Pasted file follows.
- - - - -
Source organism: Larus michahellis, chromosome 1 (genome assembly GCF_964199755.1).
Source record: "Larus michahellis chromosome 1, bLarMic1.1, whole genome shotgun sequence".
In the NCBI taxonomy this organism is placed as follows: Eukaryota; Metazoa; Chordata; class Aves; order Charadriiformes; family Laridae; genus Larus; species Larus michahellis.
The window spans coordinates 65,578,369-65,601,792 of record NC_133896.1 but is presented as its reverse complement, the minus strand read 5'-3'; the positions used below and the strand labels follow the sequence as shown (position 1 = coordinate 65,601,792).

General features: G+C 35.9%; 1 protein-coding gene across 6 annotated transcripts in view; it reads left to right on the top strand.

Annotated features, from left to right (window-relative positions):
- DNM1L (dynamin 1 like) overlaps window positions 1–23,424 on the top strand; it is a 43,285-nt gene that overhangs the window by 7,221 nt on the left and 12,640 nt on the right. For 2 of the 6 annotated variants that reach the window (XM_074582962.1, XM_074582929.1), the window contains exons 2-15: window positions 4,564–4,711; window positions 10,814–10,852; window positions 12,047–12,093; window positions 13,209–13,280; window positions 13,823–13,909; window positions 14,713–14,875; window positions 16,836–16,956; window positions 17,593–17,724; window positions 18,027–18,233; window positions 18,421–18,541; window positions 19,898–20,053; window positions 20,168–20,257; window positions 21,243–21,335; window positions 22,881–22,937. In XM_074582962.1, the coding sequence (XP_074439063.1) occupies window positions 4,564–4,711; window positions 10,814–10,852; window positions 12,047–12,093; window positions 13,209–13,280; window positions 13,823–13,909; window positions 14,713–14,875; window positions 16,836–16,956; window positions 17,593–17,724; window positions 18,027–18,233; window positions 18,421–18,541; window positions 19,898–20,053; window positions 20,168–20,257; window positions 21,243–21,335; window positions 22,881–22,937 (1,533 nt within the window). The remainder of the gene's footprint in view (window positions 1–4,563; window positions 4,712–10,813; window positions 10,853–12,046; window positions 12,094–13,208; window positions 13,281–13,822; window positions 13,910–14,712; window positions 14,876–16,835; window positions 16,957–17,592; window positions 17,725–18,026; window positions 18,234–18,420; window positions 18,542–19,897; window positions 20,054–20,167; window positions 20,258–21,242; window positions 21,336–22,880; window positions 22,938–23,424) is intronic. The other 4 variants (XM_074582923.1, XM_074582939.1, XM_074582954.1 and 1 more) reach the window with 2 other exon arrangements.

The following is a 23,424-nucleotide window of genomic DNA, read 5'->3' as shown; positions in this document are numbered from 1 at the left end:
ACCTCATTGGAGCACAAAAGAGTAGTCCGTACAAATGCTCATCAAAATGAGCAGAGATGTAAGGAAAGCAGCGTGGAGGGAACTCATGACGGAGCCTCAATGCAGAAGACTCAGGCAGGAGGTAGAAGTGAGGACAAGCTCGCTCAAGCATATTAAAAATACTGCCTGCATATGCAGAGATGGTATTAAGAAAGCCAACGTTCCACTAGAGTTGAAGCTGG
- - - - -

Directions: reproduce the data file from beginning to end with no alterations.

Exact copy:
Source organism: Larus michahellis, chromosome 1 (genome assembly GCF_964199755.1).
Source record: "Larus michahellis chromosome 1, bLarMic1.1, whole genome shotgun sequence".
In the NCBI taxonomy this organism is placed as follows: Eukaryota; Metazoa; Chordata; class Aves; order Charadriiformes; family Laridae; genus Larus; species Larus michahellis.
The window spans coordinates 65,578,369-65,601,792 of record NC_133896.1 but is presented as its reverse complement, the minus strand read 5'-3'; the positions used below and the strand labels follow the sequence as shown (position 1 = coordinate 65,601,792).

General features: G+C 35.9%; 1 protein-coding gene across 6 annotated transcripts in view; it reads left to right on the top strand.

Annotated features, from left to right (window-relative positions):
- DNM1L (dynamin 1 like) overlaps window positions 1–23,424 on the top strand; it is a 43,285-nt gene that overhangs the window by 7,221 nt on the left and 12,640 nt on the right. For 2 of the 6 annotated variants that reach the window (XM_074582962.1, XM_074582929.1), the window contains exons 2-15: window positions 4,564–4,711; window positions 10,814–10,852; window positions 12,047–12,093; window positions 13,209–13,280; window positions 13,823–13,909; window positions 14,713–14,875; window positions 16,836–16,956; window positions 17,593–17,724; window positions 18,027–18,233; window positions 18,421–18,541; window positions 19,898–20,053; window positions 20,168–20,257; window positions 21,243–21,335; window positions 22,881–22,937. In XM_074582962.1, the coding sequence (XP_074439063.1) occupies window positions 4,564–4,711; window positions 10,814–10,852; window positions 12,047–12,093; window positions 13,209–13,280; window positions 13,823–13,909; window positions 14,713–14,875; window positions 16,836–16,956; window positions 17,593–17,724; window positions 18,027–18,233; window positions 18,421–18,541; window positions 19,898–20,053; window positions 20,168–20,257; window positions 21,243–21,335; window positions 22,881–22,937 (1,533 nt within the window). The remainder of the gene's footprint in view (window positions 1–4,563; window positions 4,712–10,813; window positions 10,853–12,046; window positions 12,094–13,208; window positions 13,281–13,822; window positions 13,910–14,712; window positions 14,876–16,835; window positions 16,957–17,592; window positions 17,725–18,026; window positions 18,234–18,420; window positions 18,542–19,897; window positions 20,054–20,167; window positions 20,258–21,242; window positions 21,336–22,880; window positions 22,938–23,424) is intronic. The other 4 variants (XM_074582923.1, XM_074582939.1, XM_074582954.1 and 1 more) reach the window with 2 other exon arrangements.

The following is a 23,424-nucleotide window of genomic DNA, read 5'->3' as shown; positions in this document are numbered from 1 at the left end:
ACCTCATTGGAGCACAAAAGAGTAGTCCGTACAAATGCTCATCAAAATGAGCAGAGATGTAAGGAAAGCAGCGTGGAGGGAACTCATGACGGAGCCTCAATGCAGAAGACTCAGGCAGGAGGTAGAAGTGAGGACAAGCTCGCTCAAGCATATTAAAAATACTGCCTGCATATGCAGAGATGGTATTAAGAAAGCCAACGTTCCACTAGAGTTGAAGCTGG